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Nathalie Campion

Nathalie Campion, born in 1964, is a distinguished visual artist hailing from the Belgian Ardennes. From her early days, Campion was drawn to the sanctuary of nature, which offered her a sense of freedom, protection, and vitality. Her artistic journey began with clay, establishing a deep and nurturing connection that has profoundly influenced her work. Campion's creations capture the complex and dualistic character of the environment—simultaneously unsettling and captivating. Her art delves into the intricate relationship between the memory embedded in nature and the vast potential of the human spirit. This exploration sparks a dialogue on profound dialectics, setting the stage for a meditation on rebirth and transformation. Utilizing a range of artistic mediums—including performance, sculpture, and drawing—Campion penetrates the essence of transgenerational emotional memory and the realm of the dreamlike unconscious. Her work weaves a poetic and sensory narrative that uncovers the deep symbiosis between nature and humanity, unveiling the enigmatic interconnections that lie beneath. As she continues to evolve her artistic practice, Campion challenges conventional paradigms, pushing the limits of her imagination. This process of artistic subversion leads to a transformative rupture from which intimate fragments of the self are revealed, akin to the layers found beneath a tree’s bark. The fragments of her art, rich with multiple heritages, are inspired by her personal history, natural organic forms, and various artistic influences. Through her pieces, she offers a contemplation on the themes of human strength and vulnerability, inviting viewers to reflect on the delicate balance that defines our existence.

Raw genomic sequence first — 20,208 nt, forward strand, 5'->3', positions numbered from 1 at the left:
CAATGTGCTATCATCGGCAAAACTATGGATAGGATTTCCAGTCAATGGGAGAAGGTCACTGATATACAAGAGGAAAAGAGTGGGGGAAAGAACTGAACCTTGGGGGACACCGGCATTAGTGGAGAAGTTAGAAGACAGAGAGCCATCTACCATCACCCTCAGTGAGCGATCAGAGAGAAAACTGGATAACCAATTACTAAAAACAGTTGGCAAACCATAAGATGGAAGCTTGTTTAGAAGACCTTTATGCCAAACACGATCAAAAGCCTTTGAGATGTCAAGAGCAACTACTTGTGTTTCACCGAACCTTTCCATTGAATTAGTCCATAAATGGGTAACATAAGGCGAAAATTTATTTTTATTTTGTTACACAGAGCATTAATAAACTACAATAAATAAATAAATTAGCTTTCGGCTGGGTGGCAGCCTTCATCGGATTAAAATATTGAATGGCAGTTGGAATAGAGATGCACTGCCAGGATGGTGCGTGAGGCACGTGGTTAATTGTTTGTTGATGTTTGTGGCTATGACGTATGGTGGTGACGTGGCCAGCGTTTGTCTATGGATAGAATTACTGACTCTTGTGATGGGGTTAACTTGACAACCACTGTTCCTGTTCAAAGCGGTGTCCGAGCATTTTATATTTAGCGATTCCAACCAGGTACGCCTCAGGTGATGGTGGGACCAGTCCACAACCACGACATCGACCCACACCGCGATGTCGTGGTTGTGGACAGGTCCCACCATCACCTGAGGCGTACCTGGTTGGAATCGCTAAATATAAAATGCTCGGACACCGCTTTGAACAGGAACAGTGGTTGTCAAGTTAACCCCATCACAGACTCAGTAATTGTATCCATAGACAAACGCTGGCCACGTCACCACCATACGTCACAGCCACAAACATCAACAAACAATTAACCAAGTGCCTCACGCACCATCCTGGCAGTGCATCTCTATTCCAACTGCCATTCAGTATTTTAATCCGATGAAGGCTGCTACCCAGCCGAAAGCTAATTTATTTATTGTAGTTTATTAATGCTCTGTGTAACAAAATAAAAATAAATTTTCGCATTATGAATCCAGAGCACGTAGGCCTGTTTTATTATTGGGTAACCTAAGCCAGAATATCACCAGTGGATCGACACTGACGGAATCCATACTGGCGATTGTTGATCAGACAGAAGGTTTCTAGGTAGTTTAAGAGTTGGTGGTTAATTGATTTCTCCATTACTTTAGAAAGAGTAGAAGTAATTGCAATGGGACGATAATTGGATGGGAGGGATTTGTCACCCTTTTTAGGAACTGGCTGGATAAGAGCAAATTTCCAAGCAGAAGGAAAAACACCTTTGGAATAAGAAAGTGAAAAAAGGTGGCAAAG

From Isolation to Protection

I’m a ceramist first and foremost, but I wanted to do something else at Le Charbonnage. I usually prefer to do something different during a residency, but I didn’t really know what that would be until I got there. Actually, I was afraid to draw, but I’m happy I did it. I allowed myself to try what I wanted to try. 

When I arrived, I first took a lot of pictures of my surroundings at Le Charbonnage – all pictures had pairs of things: two windows, two chairs, two pieces of clothing on the floor. Then I did all those tests that didn’t mount to anything. And then I hung a large sheet of paper on the wall, which ended up turning into a self-portrait. Then I drew a plan of the residency’s garden. That’s how I came to the first part of Self-Portrait: From Isolation to Protection. And in the end, it all added up to a work of art, an in-situ installation of the place through this diptych and the remnants of my research.

There was no goal or finish line to reach. I just wanted to think and experiment without the pressure of needing a clear output. And I have to say, I was surprised by how happy I was to work on paper. 


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